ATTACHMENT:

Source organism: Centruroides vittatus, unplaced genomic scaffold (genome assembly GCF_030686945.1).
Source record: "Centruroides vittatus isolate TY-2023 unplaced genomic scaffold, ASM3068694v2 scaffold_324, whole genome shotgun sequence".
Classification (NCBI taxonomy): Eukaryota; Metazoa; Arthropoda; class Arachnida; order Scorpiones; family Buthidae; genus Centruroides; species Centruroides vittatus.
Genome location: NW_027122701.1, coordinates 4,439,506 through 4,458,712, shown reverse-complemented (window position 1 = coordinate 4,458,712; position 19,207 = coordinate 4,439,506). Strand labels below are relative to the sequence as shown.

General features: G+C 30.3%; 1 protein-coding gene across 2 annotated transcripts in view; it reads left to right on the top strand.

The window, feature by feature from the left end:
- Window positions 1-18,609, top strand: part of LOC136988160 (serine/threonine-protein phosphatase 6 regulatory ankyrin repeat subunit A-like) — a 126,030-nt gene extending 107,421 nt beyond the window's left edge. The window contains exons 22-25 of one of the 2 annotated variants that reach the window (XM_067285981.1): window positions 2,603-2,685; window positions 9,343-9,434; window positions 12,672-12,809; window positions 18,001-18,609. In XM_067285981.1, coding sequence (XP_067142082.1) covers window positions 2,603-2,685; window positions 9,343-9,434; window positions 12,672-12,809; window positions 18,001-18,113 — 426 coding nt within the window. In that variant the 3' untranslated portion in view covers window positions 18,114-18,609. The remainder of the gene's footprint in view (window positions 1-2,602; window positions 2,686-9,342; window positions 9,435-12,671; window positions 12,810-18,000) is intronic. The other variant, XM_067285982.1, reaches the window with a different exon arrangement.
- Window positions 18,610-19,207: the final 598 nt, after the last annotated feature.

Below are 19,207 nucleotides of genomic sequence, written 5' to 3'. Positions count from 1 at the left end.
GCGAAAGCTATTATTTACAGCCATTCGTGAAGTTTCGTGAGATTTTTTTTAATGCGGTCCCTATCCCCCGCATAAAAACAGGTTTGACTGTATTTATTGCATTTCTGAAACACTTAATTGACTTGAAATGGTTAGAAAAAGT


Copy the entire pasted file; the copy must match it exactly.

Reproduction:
Source organism: Centruroides vittatus, unplaced genomic scaffold (genome assembly GCF_030686945.1).
Source record: "Centruroides vittatus isolate TY-2023 unplaced genomic scaffold, ASM3068694v2 scaffold_324, whole genome shotgun sequence".
Classification (NCBI taxonomy): Eukaryota; Metazoa; Arthropoda; class Arachnida; order Scorpiones; family Buthidae; genus Centruroides; species Centruroides vittatus.
Genome location: NW_027122701.1, coordinates 4,439,506 through 4,458,712, shown reverse-complemented (window position 1 = coordinate 4,458,712; position 19,207 = coordinate 4,439,506). Strand labels below are relative to the sequence as shown.

General features: G+C 30.3%; 1 protein-coding gene across 2 annotated transcripts in view; it reads left to right on the top strand.

The window, feature by feature from the left end:
- Window positions 1-18,609, top strand: part of LOC136988160 (serine/threonine-protein phosphatase 6 regulatory ankyrin repeat subunit A-like) — a 126,030-nt gene extending 107,421 nt beyond the window's left edge. The window contains exons 22-25 of one of the 2 annotated variants that reach the window (XM_067285981.1): window positions 2,603-2,685; window positions 9,343-9,434; window positions 12,672-12,809; window positions 18,001-18,609. In XM_067285981.1, coding sequence (XP_067142082.1) covers window positions 2,603-2,685; window positions 9,343-9,434; window positions 12,672-12,809; window positions 18,001-18,113 — 426 coding nt within the window. In that variant the 3' untranslated portion in view covers window positions 18,114-18,609. The remainder of the gene's footprint in view (window positions 1-2,602; window positions 2,686-9,342; window positions 9,435-12,671; window positions 12,810-18,000) is intronic. The other variant, XM_067285982.1, reaches the window with a different exon arrangement.
- Window positions 18,610-19,207: the final 598 nt, after the last annotated feature.

Below are 19,207 nucleotides of genomic sequence, written 5' to 3'. Positions count from 1 at the left end.
GCGAAAGCTATTATTTACAGCCATTCGTGAAGTTTCGTGAGATTTTTTTTAATGCGGTCCCTATCCCCCGCATAAAAACAGGTTTGACTGTATTTATTGCATTTCTGAAACACTTAATTGACTTGAAATGGTTAGAAAAAGT